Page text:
Advertisement

International Journal of Clinical Pharmacy

, Volume 41, Issue 6, pp 1391–1393 | Cite as

Seamless care, do it well or not at all

  • J. W. Foppe van MilEmail author
Editorial
  • 169 Downloads

To avoid errors and harm to patients, proper transfer of patient data is important. Many local, regional and national structures have been created that should secure patient safety across transitions in care, the so called seamless care. Apart from historical patient data, especially the continuity of drug treatment is an important element of the transition. The drug treatment should be based on a valid list of medicines that a patient needs at the given moment.

But any system is as good as its components, and identifying the weakest link is, or should be, part of the system analysis, also for continuity of care. A recent short stay in a well-run hospital revealed unexpected flaws in the system that are worth discussing.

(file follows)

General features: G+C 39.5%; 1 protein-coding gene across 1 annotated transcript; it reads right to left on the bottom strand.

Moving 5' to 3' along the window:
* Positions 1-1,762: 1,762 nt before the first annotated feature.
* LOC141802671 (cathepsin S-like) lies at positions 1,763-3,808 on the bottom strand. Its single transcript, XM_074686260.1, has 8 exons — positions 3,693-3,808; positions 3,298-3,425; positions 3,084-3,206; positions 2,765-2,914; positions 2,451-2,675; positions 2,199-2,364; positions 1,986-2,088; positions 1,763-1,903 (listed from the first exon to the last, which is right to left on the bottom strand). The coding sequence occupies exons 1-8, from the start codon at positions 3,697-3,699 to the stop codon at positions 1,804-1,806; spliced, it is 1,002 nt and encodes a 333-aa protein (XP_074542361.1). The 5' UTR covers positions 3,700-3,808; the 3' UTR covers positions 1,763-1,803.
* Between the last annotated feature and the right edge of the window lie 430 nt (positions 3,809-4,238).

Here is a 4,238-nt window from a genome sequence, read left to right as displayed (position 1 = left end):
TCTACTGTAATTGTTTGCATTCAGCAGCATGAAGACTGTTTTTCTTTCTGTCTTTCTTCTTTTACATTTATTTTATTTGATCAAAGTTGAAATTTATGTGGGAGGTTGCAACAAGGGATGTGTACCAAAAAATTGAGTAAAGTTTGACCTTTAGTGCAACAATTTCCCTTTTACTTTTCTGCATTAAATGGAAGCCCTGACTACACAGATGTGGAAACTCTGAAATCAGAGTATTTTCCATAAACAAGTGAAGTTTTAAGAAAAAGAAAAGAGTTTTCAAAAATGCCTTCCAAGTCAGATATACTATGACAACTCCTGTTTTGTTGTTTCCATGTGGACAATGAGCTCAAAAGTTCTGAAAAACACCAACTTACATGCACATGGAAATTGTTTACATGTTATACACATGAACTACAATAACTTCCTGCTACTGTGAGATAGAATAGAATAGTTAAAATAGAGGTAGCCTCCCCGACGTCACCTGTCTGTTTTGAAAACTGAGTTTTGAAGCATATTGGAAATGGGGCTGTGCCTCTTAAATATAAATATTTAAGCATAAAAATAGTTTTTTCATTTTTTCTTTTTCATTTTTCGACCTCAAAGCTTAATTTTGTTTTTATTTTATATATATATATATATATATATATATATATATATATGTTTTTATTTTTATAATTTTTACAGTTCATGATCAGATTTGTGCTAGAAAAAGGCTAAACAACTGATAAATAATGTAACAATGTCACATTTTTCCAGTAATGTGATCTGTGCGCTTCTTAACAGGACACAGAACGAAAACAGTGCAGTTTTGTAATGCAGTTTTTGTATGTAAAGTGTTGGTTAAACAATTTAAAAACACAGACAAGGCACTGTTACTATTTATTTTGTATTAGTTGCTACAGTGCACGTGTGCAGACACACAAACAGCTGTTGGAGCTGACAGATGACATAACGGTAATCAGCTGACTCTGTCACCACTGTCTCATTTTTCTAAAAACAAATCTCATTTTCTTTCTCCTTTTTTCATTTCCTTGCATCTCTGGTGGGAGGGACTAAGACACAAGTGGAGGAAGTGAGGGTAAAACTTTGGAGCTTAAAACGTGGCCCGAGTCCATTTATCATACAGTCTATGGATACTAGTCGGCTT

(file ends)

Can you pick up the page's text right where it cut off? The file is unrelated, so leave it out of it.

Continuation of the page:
Patient A was admitted to a large academic hospital, with a decrease in kidney function and low magnesium after cisplatinum/etoposide treatment. After the nurses, who asked for the patients’ drug use and entered it into the computer, the physician did his own intake and checked and discussed the current medication (as in the computer) and time of administration with the patient. A DOAC was replaced by nadroparine. The physician then confirmed in the hospital system that this medication would be continued after the adaptation discussed (replacing the DOAC) and the physician activated the medication in the hospital system so that patient should receive his medication on the ward. Then another nurse, doing the admissions on the ward, once again checked the list with the patient, and the list still seemed correct.